Driving the Transfagarasan Highway: what to expect
In 2009, Jeremy Clarkson dubbed the Transfăgărășan Highway as ‘the best road in the world'. We haven’t yet found anything that beats it.
Opened in 1974, it was built by Ceausescu's army to ensure quick access across the Fagaras mountains in case of a Soviet invasion. It took four years, hundreds of lives and over 6,000,000kgs of dynamite. We've written this post to provide a guide to those who wish to drive this truly epic road.
What to expect
The road twists and turns its way through the Southern Carpathian mountains and reaches an altitude of 2,042m at its peak. It has steep hairpin bends and sharp descents that become extremely dangerous in the winter months, so the pass is shut over the cold period, typically from the middle of October until early June.
For this reason, if you want to drive the road, make sure you time your trip over the summer/autumn months. We cut it very fine by driving the road on 30th October; in 2015 it shut on the 1st of November.
We set off at around 8am on a Saturday from central Bucharest, though we would recommend leaving earlier. Escaping the torment of Bucharest’s traffic took 2 hours and it would have been better to have driven all the way to Brasov in daylight.
Once we left Bucharest, we took the reliable E81 towards Pitesti and the Carpathian Mountains. The road really opens up and we were able to appreciate rural Romania for the first time. We drove across huge open plains and alongside horse and cart. Whilst it is illegal to drive horse and carts on the sealed roads in Romania, it is still fairly common practice.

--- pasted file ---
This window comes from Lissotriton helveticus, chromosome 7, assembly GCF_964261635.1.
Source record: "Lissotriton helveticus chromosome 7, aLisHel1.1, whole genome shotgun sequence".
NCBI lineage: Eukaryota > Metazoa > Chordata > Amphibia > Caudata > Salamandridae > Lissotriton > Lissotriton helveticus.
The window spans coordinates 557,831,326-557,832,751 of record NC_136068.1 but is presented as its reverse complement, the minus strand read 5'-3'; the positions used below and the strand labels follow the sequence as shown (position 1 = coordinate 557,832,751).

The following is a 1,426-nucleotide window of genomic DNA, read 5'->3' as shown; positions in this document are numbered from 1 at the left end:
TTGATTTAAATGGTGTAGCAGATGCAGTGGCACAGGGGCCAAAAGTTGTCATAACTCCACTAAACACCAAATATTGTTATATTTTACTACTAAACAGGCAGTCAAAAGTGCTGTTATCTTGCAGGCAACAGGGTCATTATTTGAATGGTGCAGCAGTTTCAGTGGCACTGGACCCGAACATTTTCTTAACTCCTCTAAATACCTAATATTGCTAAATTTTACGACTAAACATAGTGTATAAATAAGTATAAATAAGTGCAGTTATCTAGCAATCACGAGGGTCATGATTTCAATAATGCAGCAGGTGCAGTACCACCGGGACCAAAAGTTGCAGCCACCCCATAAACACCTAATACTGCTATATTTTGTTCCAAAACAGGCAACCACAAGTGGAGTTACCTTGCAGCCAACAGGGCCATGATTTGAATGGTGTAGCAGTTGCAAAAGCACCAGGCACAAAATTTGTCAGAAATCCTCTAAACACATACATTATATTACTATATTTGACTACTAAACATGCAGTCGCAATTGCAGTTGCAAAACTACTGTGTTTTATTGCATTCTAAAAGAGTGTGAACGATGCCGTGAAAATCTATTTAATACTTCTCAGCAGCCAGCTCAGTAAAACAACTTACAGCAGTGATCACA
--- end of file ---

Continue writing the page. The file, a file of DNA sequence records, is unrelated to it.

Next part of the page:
At around 11am we hit Curtea de Arges and started to climb through the Southern Carpathians. A canopy of golden brown and deep red stayed with us as we began to wind up the mountain road.
The first major landmark is the Vidraru Dam, where bungee jumpers dive 140m to the Arges river below.
The Cascada Capra sits at around 1,700m and signals the final stretch of the ascent up to 2,042m.
After the peak, we passed through the Balea tunnel to the waterfall and lake. We reached this area at 15.45 and the sun had already began to hide behind the mountains, which didn’t make for the best photos, so try to get there early than we did!
The best part of the road was the first part of the decent. The views are incredible but more excitingly, the edges of the corners are marked like a racetrack. You'll be hard pushed not smile as you zip round the zigzag bends.
As we descended, we rejoined the trees and enjoyed some longer, straighter sections of road through as the road began to plateau again. The roundabout with the Castel 2000 Motel signified the end of the track. From here, it was another 100km (1.5hrs) to Brasov or 45km (45mins) to Sibiu.
OUR TOP TIPS
- The road is closed over the winter period, typically from mid October until early June. Time your Romania trip accordingly.
- If driving from Bucharest to Brasov/Sibiu, set off early in the morning. We left at 8am and arrived in Brasov at 6pm.
- Take a packed lunch, there aren’t many place to stop for food.
- Take care when driving in darkness; many rural communities still rely on horse and cart to get around and they are fairly commonplace when driving outside of the cities.
- Use your gears when driving downhill and park off the road when stopping to take photos; some people drive very quickly!